Palestine 1 Pound, 1929 P-7b, VF Very Fine
Palestine was part of the Ottoman Empire until 1918 therefore was using the Ottoman Lira, after the WWI it was occupied by the British Empire Army and started using the Egyptian Pound as an official currency but there was many other currencies in use at the occupied land as a medium of trade.
In 1926 a Palestine currency board was established by the British Secretary of State for the Colonies, based in London, it was chaired by P. G. Ezechiel along with a Currency officer in Palestine.
The board adopted the Palestine Pound (1000 mils) as the new currency and fixed it's value to the British Pound, all denominations of coins and currency were Trilingual in Arabic, English, and Hebrew.
It was signed into a law by King George V in Feb. 1927 thus enabling the Palestine Currency order, on November 1927 the Palestine Pound became the legal tender for the occupied land and notes in the denominations of 500 mils, 1 Pound, 5 Pounds, 10 Pounds, 50 Pounds, & 100 Pounds were printed in 1927 by Thomas de la Rue Printer in London, even though the Currency order was intended for circulation in Palestine and it explicitly excluded Transjordan from the order, it was still adopted for use by the Transjordan government.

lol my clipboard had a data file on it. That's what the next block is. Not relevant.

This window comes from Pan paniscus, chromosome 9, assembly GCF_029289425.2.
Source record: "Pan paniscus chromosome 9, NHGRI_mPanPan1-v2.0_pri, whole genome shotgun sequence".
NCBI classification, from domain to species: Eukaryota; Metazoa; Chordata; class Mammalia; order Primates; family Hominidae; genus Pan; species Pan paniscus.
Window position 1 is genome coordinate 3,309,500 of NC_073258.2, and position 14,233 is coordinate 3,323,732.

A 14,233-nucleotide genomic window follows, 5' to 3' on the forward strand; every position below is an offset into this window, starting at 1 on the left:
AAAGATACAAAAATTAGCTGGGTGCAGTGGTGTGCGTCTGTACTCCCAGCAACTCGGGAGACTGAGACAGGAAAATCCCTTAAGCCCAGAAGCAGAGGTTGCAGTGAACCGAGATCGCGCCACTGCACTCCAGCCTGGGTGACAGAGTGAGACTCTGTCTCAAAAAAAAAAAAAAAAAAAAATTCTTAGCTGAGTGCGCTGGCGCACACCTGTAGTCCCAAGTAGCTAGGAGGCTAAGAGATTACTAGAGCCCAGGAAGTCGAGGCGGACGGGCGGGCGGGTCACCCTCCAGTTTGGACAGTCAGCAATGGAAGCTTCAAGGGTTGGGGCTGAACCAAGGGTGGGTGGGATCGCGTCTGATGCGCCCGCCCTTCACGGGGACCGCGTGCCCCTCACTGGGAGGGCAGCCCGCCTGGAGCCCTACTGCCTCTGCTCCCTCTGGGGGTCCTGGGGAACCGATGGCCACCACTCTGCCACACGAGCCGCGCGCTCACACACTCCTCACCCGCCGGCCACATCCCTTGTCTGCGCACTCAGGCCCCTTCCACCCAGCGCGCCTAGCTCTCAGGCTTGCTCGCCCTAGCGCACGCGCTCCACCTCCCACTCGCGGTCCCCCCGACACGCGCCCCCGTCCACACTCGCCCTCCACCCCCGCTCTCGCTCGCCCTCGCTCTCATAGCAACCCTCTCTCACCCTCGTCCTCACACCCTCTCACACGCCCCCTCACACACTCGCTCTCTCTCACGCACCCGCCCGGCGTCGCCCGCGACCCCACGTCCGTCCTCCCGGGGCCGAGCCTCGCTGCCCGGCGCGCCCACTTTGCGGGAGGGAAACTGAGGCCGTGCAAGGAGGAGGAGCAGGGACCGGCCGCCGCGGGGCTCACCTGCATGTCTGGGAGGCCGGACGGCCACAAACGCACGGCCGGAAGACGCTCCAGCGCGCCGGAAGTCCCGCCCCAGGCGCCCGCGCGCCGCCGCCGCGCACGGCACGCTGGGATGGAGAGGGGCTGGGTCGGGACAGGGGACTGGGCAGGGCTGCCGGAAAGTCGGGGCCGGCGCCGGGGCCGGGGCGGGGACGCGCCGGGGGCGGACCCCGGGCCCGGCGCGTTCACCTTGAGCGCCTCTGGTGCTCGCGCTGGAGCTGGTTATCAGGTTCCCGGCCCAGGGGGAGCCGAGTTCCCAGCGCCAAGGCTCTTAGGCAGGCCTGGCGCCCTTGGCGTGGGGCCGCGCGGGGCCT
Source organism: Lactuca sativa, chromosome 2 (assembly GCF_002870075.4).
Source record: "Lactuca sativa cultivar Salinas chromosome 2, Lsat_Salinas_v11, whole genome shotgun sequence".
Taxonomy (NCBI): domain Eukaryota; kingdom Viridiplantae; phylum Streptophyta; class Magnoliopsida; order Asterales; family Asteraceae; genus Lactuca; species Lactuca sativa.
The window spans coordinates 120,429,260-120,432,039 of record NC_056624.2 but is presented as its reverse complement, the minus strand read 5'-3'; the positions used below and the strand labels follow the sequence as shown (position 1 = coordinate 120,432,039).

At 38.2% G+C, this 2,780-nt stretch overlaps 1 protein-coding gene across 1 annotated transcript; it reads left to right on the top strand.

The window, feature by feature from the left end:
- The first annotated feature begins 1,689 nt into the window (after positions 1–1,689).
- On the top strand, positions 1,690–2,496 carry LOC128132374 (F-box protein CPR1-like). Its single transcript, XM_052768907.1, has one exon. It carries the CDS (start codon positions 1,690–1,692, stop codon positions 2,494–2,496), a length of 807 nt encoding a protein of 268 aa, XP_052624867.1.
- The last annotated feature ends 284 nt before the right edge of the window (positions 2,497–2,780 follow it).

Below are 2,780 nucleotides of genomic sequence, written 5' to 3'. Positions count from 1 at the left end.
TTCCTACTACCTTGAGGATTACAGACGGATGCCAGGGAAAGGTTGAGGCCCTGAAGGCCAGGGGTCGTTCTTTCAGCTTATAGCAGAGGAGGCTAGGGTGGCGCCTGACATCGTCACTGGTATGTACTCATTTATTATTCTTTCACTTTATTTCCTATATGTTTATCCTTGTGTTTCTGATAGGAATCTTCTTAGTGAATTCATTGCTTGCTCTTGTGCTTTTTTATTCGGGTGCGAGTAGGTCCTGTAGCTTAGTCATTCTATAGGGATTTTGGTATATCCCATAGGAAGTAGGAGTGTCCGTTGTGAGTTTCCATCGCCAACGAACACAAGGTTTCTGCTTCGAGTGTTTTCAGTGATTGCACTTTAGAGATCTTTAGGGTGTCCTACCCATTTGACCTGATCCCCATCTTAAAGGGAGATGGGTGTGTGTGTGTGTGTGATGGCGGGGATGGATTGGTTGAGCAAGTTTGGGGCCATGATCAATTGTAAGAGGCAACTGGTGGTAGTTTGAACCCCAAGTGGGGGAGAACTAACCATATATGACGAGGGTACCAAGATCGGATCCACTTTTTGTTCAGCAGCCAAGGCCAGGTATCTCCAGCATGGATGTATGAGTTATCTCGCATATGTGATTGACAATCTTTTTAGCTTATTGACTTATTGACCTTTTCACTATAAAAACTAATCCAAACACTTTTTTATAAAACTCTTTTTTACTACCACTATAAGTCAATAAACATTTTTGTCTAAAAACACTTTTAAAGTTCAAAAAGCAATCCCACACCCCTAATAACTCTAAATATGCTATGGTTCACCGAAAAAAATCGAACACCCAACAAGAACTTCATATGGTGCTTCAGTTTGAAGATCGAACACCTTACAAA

After the end of the British mandate on Palestine in 1948 and handing it over to what became Israel, the Palestine Currency Board dissolved but remained in use until the adoption of the new Israeli Lira began in 1952.
*All Palestine Pounds are redeemable in British Pounds in England until today.
*All Currency issues of 1927 are scarce or rare and highly sought after.
This Palestine 1 Pound note is dated 30th Sep. 1929
it has an intaglio of the Dome of the rock mosque to the left